Posted by: HoHo Hokie | August 21, 2007 1:27 PM


Goddell's job is to protect the league, not Michael Vick. If you believed otherwise, you were naive.

Since Goodell has staked his entire career as NFL Commissioner on enforcing a player conduct policy, he has no choice but to ban Vick for life, especially after Vick lied to him about his involvement.

And, actually, I believe Arthur Blank did give a crap about Vick; it's Vick that didn't give a crap about the Falcon fans, his own family, Arthur blank, etc. because he let them all down.

Dear Of Course,

Just because football is all Vick can do doesn't mean the NFL has to let him play football in their league. There are limits to how many chances you get; opportunities are not limitless just because you can run around with a football. Guess what: Sometimes you really can screw things up permanently.

Posted by: rb | August 21, 2007 1:38 PM

Guess what? Another "brother" done in by the system. (Just kidding!!) The article by Micheal Wilbon of SI hits to the heart of the subject and analyzes the situation perfectly. A feeling of invulnerability from the potential consequences coupled with a basic personal insecurity that drove him to "hang" with the hometown hoods to prove his street "creds" were his undoing. As a Hokie alumni,and believing that MV was "the" exception to the rule, I've now cynically come to the conclusion that all of our heroes have dirty laundry just waiting to bob to the surface. (Except for Peyton Manning, of course). The primary question is this: was he turned to the "dark" side of the force by his neer-do-well entourage or was the Mr.Hyde to his public Dr. Jekyll persona always there and just better hidden than most?

Posted by: HoHo Hokie | August 21, 2007 1:38 PM

"I am definitely NOT saying that Vick's actions should go unpunished. They should and have. However, I do think that the NFL is salivating at the potential profits and perception gain they can get from this whole ordeal."

And what, pray tell, are those, Tony? I hardly think that peoples' perception of the NFL has improved based on the fact that one of it's most heavily-promoted stars has admitted to an ugly and brutal crime. Moreover, if Vick is, as you say, arguably the most exciting player ever in the NFL, it's hard to see how the league will profit from his absence. No, this whole affair is a public relations nightmare for the NFL, and any benefit that they may eventually gain from being seen as forgiving if they readmit him in a few years will be outweighed by the fans they are losing now because of the poor image of the players and the fans they will lose because of outrage at his readmittance.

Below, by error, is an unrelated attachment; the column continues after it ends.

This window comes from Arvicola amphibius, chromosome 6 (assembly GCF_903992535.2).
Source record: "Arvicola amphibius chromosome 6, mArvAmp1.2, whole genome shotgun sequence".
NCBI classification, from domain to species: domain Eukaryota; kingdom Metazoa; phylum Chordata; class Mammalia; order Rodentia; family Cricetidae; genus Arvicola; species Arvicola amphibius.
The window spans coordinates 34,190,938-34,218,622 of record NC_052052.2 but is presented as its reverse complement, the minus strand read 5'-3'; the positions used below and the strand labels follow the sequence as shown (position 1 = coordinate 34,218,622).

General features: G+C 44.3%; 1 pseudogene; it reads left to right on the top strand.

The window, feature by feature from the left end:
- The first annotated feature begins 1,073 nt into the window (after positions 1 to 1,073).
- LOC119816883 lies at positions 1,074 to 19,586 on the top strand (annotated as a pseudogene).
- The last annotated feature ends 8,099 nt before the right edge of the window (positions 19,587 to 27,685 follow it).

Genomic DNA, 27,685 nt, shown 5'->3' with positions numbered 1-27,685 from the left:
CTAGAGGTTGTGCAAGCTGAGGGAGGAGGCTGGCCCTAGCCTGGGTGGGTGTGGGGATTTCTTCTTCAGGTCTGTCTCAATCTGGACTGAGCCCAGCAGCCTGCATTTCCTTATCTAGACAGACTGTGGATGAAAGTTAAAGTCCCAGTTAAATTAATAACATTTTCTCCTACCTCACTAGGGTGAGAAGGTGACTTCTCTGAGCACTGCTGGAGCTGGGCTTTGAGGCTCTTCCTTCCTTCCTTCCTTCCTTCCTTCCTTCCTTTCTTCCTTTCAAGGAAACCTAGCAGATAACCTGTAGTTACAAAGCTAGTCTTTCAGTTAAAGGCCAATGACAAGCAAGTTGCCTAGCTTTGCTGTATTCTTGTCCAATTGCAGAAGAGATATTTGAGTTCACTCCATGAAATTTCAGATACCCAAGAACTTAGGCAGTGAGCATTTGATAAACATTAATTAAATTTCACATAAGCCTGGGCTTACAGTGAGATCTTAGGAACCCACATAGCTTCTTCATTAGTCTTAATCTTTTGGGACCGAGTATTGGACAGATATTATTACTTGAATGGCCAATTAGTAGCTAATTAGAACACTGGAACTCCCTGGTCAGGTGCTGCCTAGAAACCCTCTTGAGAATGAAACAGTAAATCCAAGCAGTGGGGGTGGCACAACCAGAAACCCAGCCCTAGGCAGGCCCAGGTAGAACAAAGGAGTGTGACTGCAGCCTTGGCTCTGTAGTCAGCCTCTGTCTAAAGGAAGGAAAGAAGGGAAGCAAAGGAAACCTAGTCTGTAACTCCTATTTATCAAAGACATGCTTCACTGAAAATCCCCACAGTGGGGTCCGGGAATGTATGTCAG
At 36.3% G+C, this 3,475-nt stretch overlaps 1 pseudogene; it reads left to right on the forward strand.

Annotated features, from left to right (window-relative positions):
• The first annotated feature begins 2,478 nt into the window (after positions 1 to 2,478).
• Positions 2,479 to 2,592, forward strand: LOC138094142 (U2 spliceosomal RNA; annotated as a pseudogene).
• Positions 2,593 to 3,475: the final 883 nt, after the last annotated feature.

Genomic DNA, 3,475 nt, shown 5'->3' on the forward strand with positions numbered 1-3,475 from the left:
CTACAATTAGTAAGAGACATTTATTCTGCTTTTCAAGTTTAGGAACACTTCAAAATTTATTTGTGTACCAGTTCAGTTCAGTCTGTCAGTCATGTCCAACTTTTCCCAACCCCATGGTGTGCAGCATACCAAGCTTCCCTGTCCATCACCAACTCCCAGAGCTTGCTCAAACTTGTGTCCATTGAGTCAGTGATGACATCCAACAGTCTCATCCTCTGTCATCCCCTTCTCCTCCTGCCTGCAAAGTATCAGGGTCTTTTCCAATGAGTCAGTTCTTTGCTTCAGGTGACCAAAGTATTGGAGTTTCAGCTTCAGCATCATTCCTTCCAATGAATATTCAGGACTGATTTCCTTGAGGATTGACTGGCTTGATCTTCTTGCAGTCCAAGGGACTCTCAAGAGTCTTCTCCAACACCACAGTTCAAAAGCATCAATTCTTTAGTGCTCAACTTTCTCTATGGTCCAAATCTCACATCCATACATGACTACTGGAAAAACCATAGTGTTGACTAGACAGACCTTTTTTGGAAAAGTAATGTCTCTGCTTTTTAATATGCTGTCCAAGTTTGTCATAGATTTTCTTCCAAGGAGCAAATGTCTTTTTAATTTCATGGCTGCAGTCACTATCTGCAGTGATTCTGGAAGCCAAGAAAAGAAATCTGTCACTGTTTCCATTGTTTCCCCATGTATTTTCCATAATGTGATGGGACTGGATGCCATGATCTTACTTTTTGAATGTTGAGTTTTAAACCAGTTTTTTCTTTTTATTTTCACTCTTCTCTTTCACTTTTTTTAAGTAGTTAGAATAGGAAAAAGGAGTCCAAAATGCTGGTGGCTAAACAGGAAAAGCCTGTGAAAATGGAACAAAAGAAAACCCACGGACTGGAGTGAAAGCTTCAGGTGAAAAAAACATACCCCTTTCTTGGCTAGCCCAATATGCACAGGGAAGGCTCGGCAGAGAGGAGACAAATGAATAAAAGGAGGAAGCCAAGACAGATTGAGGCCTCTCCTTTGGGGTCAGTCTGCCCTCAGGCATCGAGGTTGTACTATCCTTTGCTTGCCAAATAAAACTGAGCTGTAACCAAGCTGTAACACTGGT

And, "Of Course," although I believe in second chances and think that he should be allowed to play in the league after his incarceration and a lengthy suspension, I would not just assume that this is going to happen. First, it is possible that Goodell will ban him for life. It isn't just the dog fighting, it's the gambling and the fact that Vick lied to Goodell. Second, it's possible (though, I think, unlikely) that Vick will be incarcerated for long enough that his skills will have diminished to the point where teams would feel that it wouldn't be worth the negative publicity of bring him back. He could be sentenced to up to 5 years in the federal pen, and faces the possibility of additional time if the state prosecutes as well.

My best guess, though, is a federal sentence of 18-24 months, a concurrent state sentence, release in 12-18 months, and a two year NFL suspension, with Vick eligible to play in 2011 at 31 years of age.

Posted by: rbpalmer | August 21, 2007 1:39 PM

Creative Sentencing: Judge should make him play Football and report him to jail off season. Also, Judge should make him pays his earnings to the Humane Society or any other good cause.

Posted by: Nathan | August 21, 2007 1:50 PM

I like what the last poster said. Make him play football and his salary go to charity. Heck, if Kobe can get off for rape and Jamal Lewis got jail in the offseason for being a drug trafficker, why shouldn't Vick get a similar plight?

As for who signs him, I'd say he'll fit right in in Oakland after he's released.

Posted by: G$ | August 21, 2007 3:47 PM


Posted by: KELLY | August 21, 2007 5:16 PM


Because of the whole Vick ordeal, the NFL is GAINING popularity. As weird as it sounds, people are truly interested in the misfortune of athletes and the rich and famous. For God's sake, look at Paris Hilton! Air time for the NFL is a very important to the league. Right now, the league is getting FREE press 24/7 because of Vick. The press is focusing on Vick and the NFL hasn't been chastised, so they are sitting pretty. Vick lied to the league so, they have little culpability here without some knowledge. There is only so much monitoring of players the NFL can do...

That being said, Vick IS arguably the most exciting player in the league. However, he has never been the most endearing to the NFL fan base. Thus, his loss, while hurtful to the league, is certainly not catastrophic. Truth be told, many fans just don't like him despite his talent. So, to answer your question about the benefits of Vick's case to the NFL:

1. Increased coverage of the NFL for NOTHING. Any coverage, negative or positive, only increases people's desire to watch.

2. League isn't implicated. They had no knowledge of the events or of Vick's involvement. NFL can't be parents to the players. There is only so much they can do.

3. New commish can be seen as tough on players with Vick's ban.

4. League can be seen as forgiving when they let Vick back in. WHICH THEY WILL.

5. People like strife and conflict, it will only increase ratings and viewers.

Posted by: Tony | August 22, 2007 10:23 AM

If Vick plays, I am done with the NFL. Remember Pete Rose?

Posted by: Mason Slover | August 28, 2007 4:22 AM

First of All, the guy below, Mason Slover, is an idiot. Im not saying Vick shouldnt be punished. Im just saying I think that everyone is focused on the bad things that he did and forgetting all the great things he did, like being the most exciting player and football to watch, or creating youth programs, charity donations. Yes, Vick should be punished and be suspended, but not indefinitly. Vick will play again, he's too good for a team not to pick up.

Posted by: Mason Larkins | October 21, 2007 5:14 PM

He will play he makes money and made an offense a team that starts to lose will pick him up the NFL is a business if ican make money it will.

Posted by: Evan Varilone | November 19, 2007 9:43 PM